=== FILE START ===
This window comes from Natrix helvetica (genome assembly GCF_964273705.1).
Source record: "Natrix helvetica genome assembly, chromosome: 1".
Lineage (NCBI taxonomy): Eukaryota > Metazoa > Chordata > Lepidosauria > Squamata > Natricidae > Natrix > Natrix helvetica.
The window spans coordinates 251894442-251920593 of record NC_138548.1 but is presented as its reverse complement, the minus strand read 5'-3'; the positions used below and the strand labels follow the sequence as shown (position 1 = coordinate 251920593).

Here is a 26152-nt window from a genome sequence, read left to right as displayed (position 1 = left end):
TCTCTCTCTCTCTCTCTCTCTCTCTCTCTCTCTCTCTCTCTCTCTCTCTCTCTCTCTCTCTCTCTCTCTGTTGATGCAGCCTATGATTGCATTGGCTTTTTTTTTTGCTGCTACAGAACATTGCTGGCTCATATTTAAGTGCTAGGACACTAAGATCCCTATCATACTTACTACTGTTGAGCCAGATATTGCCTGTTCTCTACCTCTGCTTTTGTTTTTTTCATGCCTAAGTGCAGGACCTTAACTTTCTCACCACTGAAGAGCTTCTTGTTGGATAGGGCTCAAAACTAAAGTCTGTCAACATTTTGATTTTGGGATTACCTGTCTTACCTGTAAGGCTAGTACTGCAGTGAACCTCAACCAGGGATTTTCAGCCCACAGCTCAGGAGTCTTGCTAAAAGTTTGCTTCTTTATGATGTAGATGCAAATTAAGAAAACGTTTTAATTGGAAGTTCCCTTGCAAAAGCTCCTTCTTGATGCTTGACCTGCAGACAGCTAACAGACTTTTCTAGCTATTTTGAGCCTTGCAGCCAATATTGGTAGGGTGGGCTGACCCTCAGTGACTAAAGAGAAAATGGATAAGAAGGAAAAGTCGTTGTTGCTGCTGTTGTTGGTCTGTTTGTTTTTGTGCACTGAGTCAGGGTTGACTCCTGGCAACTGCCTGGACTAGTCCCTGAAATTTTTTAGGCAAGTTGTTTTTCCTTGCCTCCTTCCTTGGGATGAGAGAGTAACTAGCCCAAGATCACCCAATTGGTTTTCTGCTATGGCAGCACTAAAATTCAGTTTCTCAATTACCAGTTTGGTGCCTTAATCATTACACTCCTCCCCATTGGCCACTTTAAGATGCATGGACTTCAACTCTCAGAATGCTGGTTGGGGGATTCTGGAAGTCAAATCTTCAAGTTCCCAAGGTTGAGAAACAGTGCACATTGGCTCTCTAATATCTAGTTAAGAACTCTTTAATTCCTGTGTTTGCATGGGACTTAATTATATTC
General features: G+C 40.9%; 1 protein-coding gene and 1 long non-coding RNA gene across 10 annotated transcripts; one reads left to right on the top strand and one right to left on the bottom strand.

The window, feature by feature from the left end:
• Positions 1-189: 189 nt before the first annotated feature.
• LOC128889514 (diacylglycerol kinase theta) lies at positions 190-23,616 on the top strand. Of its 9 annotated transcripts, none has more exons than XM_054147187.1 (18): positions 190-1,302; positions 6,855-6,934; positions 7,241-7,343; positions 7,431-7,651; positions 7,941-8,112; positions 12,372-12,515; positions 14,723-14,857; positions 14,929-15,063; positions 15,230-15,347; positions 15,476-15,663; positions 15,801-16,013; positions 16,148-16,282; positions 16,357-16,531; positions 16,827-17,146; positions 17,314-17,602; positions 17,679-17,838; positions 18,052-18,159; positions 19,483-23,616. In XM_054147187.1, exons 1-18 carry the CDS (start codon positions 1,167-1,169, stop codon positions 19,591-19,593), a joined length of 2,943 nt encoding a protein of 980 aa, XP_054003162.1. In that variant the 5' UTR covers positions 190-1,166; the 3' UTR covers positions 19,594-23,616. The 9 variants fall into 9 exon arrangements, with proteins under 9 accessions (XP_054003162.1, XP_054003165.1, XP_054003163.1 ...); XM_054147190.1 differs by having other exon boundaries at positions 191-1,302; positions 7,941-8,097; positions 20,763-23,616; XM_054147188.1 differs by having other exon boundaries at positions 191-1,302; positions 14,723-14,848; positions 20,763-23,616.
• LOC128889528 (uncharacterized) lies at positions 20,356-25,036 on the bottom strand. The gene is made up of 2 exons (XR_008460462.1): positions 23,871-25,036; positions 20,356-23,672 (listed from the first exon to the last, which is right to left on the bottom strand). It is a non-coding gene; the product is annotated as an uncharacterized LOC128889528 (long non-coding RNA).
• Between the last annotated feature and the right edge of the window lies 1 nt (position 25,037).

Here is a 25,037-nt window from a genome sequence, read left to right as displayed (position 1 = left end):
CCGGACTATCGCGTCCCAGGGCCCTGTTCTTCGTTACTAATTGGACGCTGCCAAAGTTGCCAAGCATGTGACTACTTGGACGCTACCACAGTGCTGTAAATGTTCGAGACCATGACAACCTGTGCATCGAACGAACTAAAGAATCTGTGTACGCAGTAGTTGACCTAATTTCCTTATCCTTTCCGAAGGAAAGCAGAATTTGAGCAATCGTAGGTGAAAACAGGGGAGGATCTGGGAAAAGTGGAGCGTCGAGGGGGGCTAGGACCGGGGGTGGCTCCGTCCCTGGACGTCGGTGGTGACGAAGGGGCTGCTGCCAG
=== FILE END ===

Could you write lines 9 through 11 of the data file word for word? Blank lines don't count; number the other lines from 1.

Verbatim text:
• Positions 1-189: 189 nt before the first annotated feature.
• LOC128889514 (diacylglycerol kinase theta) lies at positions 190-23,616 on the top strand. Of its 9 annotated transcripts, none has more exons than XM_054147187.1 (18): positions 190-1,302; positions 6,855-6,934; positions 7,241-7,343; positions 7,431-7,651; positions 7,941-8,112; positions 12,372-12,515; positions 14,723-14,857; positions 14,929-15,063; positions 15,230-15,347; positions 15,476-15,663; positions 15,801-16,013; positions 16,148-16,282; positions 16,357-16,531; positions 16,827-17,146; positions 17,314-17,602; positions 17,679-17,838; positions 18,052-18,159; positions 19,483-23,616. In XM_054147187.1, exons 1-18 carry the CDS (start codon positions 1,167-1,169, stop codon positions 19,591-19,593), a joined length of 2,943 nt encoding a protein of 980 aa, XP_054003162.1. In that variant the 5' UTR covers positions 190-1,166; the 3' UTR covers positions 19,594-23,616. The 9 variants fall into 9 exon arrangements, with proteins under 9 accessions (XP_054003162.1, XP_054003165.1, XP_054003163.1 ...); XM_054147190.1 differs by having other exon boundaries at positions 191-1,302; positions 7,941-8,097; positions 20,763-23,616; XM_054147188.1 differs by having other exon boundaries at positions 191-1,302; positions 14,723-14,848; positions 20,763-23,616.
• LOC128889528 (uncharacterized) lies at positions 20,356-25,036 on the bottom strand. The gene is made up of 2 exons (XR_008460462.1): positions 23,871-25,036; positions 20,356-23,672 (listed from the first exon to the last, which is right to left on the bottom strand). It is a non-coding gene; the product is annotated as an uncharacterized LOC128889528 (long non-coding RNA).